“Once you enter the water, you leave all your baggage and your worries on the shore,” says Katy, Project Coordinator for The Wave Project in West Cornwall. “And for that hour or whatever that you’re in the sea, you don’t think of anything else.”
Started in 2010, The Wave Project is a charity that runs six-week therapeutic surf courses across the UK. Despite initially targeting kids with autism, they now benefit young people aged eight – 18 experiencing physical and mental health issues, social deprivation or social isolation.
“We’re trying to reach the young people who need this intervention the most,” explains Katy. “Kids are referred to us by professionals working with them – often a doctor, teacher or social worker – if they’re experiencing very high levels of anxiety and they’re socially isolated.”
“Obviously the more isolated you get, the worse your mental health becomes, so we’re trying to break that cycle by taking away every barrier possible to get them to join in in our surf therapy sessions.”
Given the breadth of the anxiety spectrum, a typical surf session might include people with physical disabilities, learning difficulties, family problems or issues at school with bullying.
“That’s one of the reasons it works because there isn’t any box they’re fitting in to,” says Katy. “It’s just a random group of people and because there’s also a random group of volunteers, it’s just a big group having fun together.”
Surf therapy is a relatively new concept, yet the evidence so far shows it is having a positive impact in terms of wellbeing and self-esteem. An NHS-funded pilot of The Wave Project in 2010 – involving a group of 20 young people with mental disorders – revealed that wellbeing increased among the group overall, with participants feeling calmer, less angry and more connected to each other after surfing.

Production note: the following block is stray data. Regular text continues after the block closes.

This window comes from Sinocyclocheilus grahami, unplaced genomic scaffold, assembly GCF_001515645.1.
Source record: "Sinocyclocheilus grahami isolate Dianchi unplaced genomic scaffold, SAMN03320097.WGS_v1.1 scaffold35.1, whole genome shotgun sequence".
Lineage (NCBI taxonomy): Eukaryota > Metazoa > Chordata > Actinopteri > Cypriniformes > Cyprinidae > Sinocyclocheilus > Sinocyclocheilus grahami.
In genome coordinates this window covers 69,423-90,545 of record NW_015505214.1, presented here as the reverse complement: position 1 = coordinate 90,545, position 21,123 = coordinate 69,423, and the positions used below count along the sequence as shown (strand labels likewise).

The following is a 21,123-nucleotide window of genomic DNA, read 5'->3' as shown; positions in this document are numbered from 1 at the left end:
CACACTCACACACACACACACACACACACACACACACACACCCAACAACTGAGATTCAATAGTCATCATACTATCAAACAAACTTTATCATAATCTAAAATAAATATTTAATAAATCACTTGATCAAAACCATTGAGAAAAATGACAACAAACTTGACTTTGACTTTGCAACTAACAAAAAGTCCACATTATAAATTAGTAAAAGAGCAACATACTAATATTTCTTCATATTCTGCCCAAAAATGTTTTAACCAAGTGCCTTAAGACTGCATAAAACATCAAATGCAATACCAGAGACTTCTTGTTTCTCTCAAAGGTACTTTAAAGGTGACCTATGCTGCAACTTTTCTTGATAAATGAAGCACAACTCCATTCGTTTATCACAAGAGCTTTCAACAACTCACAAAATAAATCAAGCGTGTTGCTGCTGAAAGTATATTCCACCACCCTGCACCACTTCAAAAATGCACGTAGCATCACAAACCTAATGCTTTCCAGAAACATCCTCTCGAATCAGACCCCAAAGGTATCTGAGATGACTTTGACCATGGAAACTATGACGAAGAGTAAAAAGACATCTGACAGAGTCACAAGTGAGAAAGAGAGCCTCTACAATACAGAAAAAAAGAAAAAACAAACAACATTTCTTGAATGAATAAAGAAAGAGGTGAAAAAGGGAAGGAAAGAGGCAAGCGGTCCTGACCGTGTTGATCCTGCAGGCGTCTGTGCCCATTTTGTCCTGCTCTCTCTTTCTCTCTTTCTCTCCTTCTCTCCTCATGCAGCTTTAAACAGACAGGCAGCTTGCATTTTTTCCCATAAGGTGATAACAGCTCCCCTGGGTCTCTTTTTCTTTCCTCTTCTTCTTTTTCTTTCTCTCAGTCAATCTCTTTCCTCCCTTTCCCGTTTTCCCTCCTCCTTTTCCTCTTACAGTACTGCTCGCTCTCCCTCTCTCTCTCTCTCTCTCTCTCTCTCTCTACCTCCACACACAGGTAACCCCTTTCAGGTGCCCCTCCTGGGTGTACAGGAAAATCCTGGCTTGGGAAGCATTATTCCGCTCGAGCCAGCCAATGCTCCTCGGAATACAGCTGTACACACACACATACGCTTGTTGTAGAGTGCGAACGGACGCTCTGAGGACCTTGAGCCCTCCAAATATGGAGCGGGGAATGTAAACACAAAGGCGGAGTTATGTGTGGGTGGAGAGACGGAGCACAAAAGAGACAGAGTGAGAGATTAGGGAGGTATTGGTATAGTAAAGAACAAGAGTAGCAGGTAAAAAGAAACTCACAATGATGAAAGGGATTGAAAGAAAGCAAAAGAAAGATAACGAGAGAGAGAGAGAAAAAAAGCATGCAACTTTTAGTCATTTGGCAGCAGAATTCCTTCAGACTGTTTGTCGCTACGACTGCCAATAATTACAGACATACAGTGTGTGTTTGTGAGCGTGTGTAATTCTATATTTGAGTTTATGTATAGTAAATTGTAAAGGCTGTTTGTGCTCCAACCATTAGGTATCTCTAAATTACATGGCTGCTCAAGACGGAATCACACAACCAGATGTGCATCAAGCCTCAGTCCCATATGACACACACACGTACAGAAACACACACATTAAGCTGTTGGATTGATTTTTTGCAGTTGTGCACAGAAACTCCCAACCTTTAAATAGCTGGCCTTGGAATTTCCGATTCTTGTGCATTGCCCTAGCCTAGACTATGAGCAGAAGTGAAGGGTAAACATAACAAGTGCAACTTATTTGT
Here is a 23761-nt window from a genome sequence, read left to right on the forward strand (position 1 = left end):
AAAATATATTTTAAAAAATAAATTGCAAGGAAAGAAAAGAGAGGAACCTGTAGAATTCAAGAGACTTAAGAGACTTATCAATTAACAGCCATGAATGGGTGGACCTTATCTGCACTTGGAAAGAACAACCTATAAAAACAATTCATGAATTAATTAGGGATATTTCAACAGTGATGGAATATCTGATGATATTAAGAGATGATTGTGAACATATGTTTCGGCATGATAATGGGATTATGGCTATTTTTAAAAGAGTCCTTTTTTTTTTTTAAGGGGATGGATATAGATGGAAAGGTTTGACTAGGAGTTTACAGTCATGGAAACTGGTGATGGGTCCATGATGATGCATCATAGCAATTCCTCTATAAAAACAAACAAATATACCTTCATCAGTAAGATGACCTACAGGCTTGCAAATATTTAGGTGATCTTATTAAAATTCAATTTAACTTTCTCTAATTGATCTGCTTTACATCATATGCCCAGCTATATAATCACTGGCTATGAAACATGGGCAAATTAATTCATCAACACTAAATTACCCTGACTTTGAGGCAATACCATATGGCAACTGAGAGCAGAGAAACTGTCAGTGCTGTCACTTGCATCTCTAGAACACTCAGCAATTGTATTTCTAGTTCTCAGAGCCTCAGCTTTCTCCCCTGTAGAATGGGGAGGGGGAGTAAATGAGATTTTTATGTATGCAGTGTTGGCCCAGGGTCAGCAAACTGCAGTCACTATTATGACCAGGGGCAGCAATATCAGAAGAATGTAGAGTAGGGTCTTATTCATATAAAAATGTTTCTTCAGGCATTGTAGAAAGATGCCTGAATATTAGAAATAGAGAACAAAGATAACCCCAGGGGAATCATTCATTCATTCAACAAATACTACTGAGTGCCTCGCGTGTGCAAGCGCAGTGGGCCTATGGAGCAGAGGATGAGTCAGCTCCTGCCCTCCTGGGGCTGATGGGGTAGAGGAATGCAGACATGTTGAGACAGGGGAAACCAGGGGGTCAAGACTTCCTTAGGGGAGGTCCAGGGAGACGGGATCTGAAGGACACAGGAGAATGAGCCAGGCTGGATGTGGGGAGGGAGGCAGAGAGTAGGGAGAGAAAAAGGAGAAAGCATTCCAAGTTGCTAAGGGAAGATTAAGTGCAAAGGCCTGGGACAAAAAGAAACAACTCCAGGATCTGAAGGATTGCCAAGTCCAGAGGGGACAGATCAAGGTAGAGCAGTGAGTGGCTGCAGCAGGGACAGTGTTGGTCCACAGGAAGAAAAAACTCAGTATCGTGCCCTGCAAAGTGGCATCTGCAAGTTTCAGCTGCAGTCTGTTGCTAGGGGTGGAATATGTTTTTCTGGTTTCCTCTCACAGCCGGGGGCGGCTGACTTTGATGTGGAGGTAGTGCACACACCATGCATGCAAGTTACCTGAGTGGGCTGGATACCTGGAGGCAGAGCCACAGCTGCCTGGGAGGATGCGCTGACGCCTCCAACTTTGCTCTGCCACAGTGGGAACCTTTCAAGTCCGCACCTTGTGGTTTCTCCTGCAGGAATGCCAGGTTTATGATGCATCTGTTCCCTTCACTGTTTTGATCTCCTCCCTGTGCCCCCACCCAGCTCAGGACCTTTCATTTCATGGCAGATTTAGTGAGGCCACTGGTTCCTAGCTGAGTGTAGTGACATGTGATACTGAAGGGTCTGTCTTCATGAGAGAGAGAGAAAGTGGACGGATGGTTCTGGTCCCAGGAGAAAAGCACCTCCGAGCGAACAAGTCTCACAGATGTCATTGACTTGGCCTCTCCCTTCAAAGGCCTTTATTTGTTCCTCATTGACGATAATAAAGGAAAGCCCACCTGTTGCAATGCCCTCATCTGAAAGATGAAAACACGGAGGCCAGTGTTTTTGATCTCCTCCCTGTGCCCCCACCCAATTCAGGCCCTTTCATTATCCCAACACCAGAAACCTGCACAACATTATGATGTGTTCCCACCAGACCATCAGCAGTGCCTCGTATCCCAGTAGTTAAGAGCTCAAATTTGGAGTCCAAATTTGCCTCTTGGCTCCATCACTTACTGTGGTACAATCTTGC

Surf therapy projects are also springing up globally for a range of demographics. Warrior Surf, for instance, works with military veterans in the US to alleviate symptoms of post-traumatic stress disorder (PTSD). Likewise, the Waves for Change program, based in Cape Town, South Africa, operates in communities impacted by violence, poverty and conflict.
“Surfing in particular, helps to build resilience because the nature of learning to surf means you have to fall off a lot and try again,” says Katy. “You take away failure and that helps to actually build resilience, which they can then transfer to other areas of their life.”
Katy also highlights the importance of risk-taking and overcoming fears. “On the first day before you enter the water, your anxiety is through the roof,” she says. “Some of the kids are absolutely terrified and anxious to the point to where they really don’t want to do it, but if you can just get them in the water, I would say that’s where the magic happens.”
Each person at The Wave Project is allocated a one-to-one peer mentor, and encouraged to take things at their own pace. For those who want to continue after the six-week course ends, they can attend Surf Club. But as the scheme doesn’t receive direct funding and relies largely on donations, it costs £5 per session.
“For a lot of the kids, sometimes it’s not about the surfing,” says Katy. “If they can then have the confidence to join the football club they’ve always wanted to join but they didn’t have the confidence beforehand, then that’s a success for us.”
In Cornwall, where the Surf Club has been running for over five years, around 60 per cent of people attending the initial six-week course have gone on to join Surf Club or expressed an interest in doing so, and 10 per cent of those over 14 and able to do so, have become volunteers with The Wave Project.
Lewis, 16, has been volunteering with The Wave Project for two years. “I started off as a student and then since then, I’ve wanted to give back what I had,” he tells me. “Most weekends I’ll come down to St Ives and volunteer. I live in Penzance, so it’s a bit of a trek but it’s really good fun. It’s pushed me to learn new techniques and want to become a surf teacher myself.”
“It’s like a second family,” chimes in Harvey, who’s volunteered since 2017. Although it can be challenging at times, Harvey says he learns more because of it and claims the experience has improved his communication skills.
Like Harvey, Lewis says the group is like family and the beach his second home. For him, being able to help people overcome fears is an especially rewarding factor of volunteering: “Some people might be scared of sand or the sea, or putting on a wet suit, but you just gradually build their confidence around it and by the end of the six weeks they’re loving it, loving life.”
“It’s just being in the sea,” he adds, finally. “There’s something about it, isn’t there?”
Learn more about The Wave Project on its official website.